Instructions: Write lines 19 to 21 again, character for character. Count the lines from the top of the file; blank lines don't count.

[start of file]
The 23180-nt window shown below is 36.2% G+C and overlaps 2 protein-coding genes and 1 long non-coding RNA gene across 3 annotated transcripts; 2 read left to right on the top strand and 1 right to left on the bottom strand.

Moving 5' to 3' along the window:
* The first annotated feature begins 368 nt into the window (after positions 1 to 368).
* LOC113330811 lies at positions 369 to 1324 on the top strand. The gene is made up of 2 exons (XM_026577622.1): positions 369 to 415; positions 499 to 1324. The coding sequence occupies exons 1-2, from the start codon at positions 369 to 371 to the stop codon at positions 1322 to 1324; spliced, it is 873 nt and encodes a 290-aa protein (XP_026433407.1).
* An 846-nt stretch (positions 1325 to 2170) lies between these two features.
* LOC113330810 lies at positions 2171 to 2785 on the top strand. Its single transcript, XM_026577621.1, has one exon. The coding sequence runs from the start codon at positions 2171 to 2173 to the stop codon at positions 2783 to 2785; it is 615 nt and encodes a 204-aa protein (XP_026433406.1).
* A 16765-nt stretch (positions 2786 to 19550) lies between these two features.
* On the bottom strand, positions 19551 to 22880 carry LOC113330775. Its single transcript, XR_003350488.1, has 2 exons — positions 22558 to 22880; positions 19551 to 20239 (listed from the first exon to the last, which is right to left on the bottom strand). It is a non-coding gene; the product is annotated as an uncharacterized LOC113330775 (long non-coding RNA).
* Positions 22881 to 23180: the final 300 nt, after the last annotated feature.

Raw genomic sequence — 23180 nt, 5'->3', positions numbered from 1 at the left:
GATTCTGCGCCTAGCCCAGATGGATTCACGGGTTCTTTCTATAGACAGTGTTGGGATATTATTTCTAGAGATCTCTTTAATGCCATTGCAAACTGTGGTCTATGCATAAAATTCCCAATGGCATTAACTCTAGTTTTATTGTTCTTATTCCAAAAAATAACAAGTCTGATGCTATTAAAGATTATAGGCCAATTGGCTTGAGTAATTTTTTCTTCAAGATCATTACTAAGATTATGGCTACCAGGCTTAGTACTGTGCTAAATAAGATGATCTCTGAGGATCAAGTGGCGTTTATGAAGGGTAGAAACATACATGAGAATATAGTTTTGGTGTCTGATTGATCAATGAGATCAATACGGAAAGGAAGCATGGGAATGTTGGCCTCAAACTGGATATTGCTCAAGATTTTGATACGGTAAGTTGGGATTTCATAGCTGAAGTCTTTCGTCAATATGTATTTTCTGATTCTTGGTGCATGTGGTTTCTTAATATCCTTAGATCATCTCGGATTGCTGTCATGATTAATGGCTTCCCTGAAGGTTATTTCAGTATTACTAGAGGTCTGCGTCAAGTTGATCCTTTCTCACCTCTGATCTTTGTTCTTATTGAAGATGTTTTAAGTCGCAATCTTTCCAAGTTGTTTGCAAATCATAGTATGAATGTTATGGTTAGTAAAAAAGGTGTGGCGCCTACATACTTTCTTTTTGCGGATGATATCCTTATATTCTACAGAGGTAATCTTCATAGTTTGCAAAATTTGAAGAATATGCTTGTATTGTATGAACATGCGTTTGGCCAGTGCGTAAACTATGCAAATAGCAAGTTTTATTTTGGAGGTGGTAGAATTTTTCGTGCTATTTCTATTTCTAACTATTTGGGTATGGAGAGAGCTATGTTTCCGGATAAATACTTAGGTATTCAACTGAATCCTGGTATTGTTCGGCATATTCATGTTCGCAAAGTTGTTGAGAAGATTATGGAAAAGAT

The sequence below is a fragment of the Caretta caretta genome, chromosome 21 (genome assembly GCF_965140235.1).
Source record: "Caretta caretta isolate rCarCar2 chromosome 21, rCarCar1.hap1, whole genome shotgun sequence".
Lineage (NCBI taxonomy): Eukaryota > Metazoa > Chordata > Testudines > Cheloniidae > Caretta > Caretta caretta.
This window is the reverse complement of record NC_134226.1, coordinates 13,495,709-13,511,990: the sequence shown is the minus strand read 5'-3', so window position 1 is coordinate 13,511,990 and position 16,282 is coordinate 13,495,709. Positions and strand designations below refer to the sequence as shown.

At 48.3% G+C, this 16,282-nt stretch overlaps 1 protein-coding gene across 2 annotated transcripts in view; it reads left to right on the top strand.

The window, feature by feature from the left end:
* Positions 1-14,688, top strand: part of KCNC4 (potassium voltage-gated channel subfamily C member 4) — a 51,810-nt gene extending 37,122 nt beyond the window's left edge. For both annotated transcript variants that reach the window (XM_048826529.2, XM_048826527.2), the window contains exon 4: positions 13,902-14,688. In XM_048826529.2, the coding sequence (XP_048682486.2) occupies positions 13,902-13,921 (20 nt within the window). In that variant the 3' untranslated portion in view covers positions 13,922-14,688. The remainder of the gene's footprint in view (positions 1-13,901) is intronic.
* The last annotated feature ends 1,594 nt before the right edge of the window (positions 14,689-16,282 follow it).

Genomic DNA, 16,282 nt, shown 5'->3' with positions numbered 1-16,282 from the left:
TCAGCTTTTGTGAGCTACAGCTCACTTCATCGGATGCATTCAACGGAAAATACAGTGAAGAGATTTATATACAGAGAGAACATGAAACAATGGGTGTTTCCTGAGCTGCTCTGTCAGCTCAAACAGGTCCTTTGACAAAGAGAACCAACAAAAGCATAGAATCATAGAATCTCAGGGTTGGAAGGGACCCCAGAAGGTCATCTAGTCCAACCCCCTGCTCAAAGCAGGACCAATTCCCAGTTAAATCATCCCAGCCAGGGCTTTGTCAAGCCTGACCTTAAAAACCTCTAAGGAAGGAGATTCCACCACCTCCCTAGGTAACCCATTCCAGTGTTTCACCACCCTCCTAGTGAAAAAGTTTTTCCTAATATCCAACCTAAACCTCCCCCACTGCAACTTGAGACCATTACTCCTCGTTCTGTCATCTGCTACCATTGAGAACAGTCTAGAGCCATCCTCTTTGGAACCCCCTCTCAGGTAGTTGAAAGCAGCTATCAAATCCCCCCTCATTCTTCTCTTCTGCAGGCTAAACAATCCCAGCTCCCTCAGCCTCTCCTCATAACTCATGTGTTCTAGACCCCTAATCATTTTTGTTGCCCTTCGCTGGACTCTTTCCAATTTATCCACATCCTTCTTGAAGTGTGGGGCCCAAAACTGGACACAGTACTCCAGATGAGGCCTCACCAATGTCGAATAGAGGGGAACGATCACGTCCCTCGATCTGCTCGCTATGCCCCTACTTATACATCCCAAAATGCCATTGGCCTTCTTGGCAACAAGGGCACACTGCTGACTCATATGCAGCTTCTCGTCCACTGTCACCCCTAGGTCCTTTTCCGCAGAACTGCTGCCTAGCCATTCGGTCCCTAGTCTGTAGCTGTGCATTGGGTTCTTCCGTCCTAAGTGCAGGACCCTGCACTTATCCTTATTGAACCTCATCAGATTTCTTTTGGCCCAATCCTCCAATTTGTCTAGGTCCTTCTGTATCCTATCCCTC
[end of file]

* The last annotated feature ends 1,594 nt before the right edge of the window (positions 14,689-16,282 follow it).

Genomic DNA, 16,282 nt, shown 5'->3' with positions numbered 1-16,282 from the left:
TCAGCTTTTGTGAGCTACAGCTCACTTCATCGGATGCATTCAACGGAAAATACAGTGAAGAGATTTATATACAGAGAGAACATGAAACAATGGGTGTTTCCTGAGCTGCTCTGTCAGCTCAAACAGGTCCTTTGACAAAGAGAACCAACAAAAGCATAGAATCATAGAATCTCAGGGTTGGAAGGGACCCCAGAAGGTCATCTAGTCCAACCCCCTGCTCAAAGCAGGACCAATTCCCAGTTAAATCATCCCAGCCAGGGCTTTGTCAAGCCTGACCTTAAAAACCTCTAAGGAAGGAGATTCCACCACCTCCCTAGGTAACCCATTCCAGTGTTTCACCACCCTCCTAGTGAAAAAGTTTTTCCTAATATCCAACCTAAACCTCCCCCACTGCAACTTGAGACCATTACTCCTCGTTCTGTCATCTGCTACCATTGAGAACAGTCTAGAGCCATCCTCTTTGGAACCCCCTCTCAGGTAGTTGAAAGCAGCTATCAAATCCCCCCTCATTCTTCTCTTCTGCAGGCTAAACAATCCCAGCTCCCTCAGCCTCTCCTCATAACTCATGTGTTCTAGACCCCTAATCATTTTTGTTGCCCTTCGCTGGACTCTTTCCAATTTATCCACATCCTTCTTGAAGTGTGGGGCCCAAAACTGGACACAGTACTCCAGATGAGGCCTCACCAATGTCGAATAGAGGGGAACGATCACGTCCCTCGATCTGCTCGCTATGCCCCTACTTATACATCCCAAAATGCCATTGGCCTTCTTGGCAACAAGGGCACACTGCTGACTCATATGCAGCTTCTCGTCCACTGTCACCCCTAGGTCCTTTTCCGCAGAACTGCTGCCTAGCCATTCGGTCCCTAGTCTGTAGCTGTGCATTGGGTTCTTCCGTCCTAAGTGCAGGACCCTGCACTTATCCTTATTGAACCTCATCAGATTTCTTTTGGCCCAATCCTCCAATTTGTCTAGGTCCTTCTGTATCCTATCCCTC